Brink of divorce? Wait.

“Your one idea saved my marriage.”

The Good Men, a biweekly men’s group that I run, has a simple mandate: To help each other be better men.

Better fathers, better partners, and better people. No sacred circles, hand holding, or kumbaya. Just talking. 

We all love our group. It is a chance for men to talk, to laugh, to share, to give difference perspectives. And occasionally, we save marriages.  

Late last year, one of our men was in a deep dark relationship rut. He was, in his words, on the brink of divorce. They had already talked about dividing up their stuff, and their kids were asking who they might be living with. 

Nothing was working. He felt no connection with his wife, no love, no sex, and no friendship. Nothing but door slamming, yelling, constant fighting, frustration, and lots of space growing between them.  

Luckily, we managed to pull him back off the ledge and helped him to pause and reflect. He credits our group and the one idea offered with changing everything.

Let’s back up. Once the fireworks and excitement of a new relationship have started to simmer down, relationship life begins, and all couples enter a new phase. 

Come on, did you honestly think you could stay in that stage forever? Who would get any work done?  

It isn’t even physiologically possible. The chemicals responsible for that passionate loving feeling (adrenaline, dopamine, noradrenaline, phenethylamine, etc.) all start to dwindle and level off. Suddenly your perfect lover has faults. Why did he or she change? 

Actually, your partner probably hasn’t changed at all, it’s just that you are now able to see him or her more rationally rather than through the blinding hormone-driven passionate love, sex, and blissful infatuation. When a couple hits the simmer down phase, the relationship is either strong enough to endure, or it ends.

So, our helpless friend on the brink felt there was no hope. He had a very negative perspective on his wife, their marriage, and his ceiling of happiness. Everything was bad.  

The idea I offered wasn’t my own. I would love the credit, but I borrowed it from my Gottman Couples training. It is, simply: 

Maintain a positive perspective.  

When you are in a negative perspective, at least five things happen:

You are hyper-vigilant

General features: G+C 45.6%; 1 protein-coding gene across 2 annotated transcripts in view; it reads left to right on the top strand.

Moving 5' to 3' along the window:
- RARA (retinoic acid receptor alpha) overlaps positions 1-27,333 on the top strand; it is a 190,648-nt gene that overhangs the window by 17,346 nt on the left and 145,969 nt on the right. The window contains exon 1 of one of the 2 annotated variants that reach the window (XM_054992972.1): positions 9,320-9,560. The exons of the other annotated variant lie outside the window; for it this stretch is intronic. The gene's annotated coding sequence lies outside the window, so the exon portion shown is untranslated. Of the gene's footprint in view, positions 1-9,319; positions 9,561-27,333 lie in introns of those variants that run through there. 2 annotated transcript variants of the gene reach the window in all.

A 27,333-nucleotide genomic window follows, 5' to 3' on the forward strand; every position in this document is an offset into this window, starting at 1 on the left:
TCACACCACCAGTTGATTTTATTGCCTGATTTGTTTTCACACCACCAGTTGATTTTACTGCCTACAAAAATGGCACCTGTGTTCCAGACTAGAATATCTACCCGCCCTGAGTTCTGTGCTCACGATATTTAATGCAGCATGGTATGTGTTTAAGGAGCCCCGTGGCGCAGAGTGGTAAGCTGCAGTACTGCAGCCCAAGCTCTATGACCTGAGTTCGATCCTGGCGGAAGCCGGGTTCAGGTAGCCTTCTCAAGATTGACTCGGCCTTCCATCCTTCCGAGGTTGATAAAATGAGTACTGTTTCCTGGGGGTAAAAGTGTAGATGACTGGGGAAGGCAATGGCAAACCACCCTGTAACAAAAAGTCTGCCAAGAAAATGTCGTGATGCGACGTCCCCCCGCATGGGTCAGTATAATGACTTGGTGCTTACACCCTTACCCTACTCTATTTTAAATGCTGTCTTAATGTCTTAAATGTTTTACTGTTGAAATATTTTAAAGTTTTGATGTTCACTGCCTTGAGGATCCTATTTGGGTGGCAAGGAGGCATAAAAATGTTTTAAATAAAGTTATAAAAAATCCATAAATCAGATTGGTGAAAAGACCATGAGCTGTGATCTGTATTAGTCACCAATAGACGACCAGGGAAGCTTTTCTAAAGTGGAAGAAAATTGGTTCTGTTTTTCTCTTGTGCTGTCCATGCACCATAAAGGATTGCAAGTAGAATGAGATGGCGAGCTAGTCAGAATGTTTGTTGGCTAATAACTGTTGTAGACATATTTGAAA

You are constantly judging, looking, watching to catch your partner doing things wrong, to support your negative opinion of them.

You are hyper-sensitive
There is a massive magnification of feelings around a negative event, and little things are constantly blown out of proportion.

Nothing rolls off your shoulders
You become score-keepers, and everything is tit for tat 

No one gets the benefit of the doubt
No one gets a respectful interpretation of their behaviour, only the worst interpretation which continues to feed the core negative image you have of your partner.

You don’t bite your tongues and take the high road
You give in to contempt and hostile comments. You take cheap shots at each other, and each other’s character (and maybe family members too).  

Are you in a negative perspective of your relationship?

If so, put on a different pair of glasses. You are missing out on all the good stuff that might be happening, because all you see is the darkness.

Looking at his wife through a positive perspective worked for our man on the brink, and it just might help your relationship too. What do you have to lose? 

Look for the person you fell in love with. He or she is right there in front of you.

Until next time. . . .


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About the Author

Jeff Hay is a Kelowna-based writer, motivational speaker, parenting coach, and father of four.

Along with writing for Castanet, Jeff also writes for the Huffington Post, the Good Men Project, and the National Fatherhood Initiative in the United States. 

When he is not playing his favourite role of 'DAD', Jeff speaks throughout Canada as a popular parenting educator, working on his website – www.thedadvibe.com, and writing his parenting book for dads, “Wait Till Your Father Gets Home!

Jeff dedicates his life to improving the well-being of children by increasing the proportion of children growing up with involved, responsible, and committed fathers.

E-mail Jeff your thoughts or questions anytime at [email protected]


The views expressed are strictly those of the author and not necessarily those of Castanet. Castanet does not warrant the contents.

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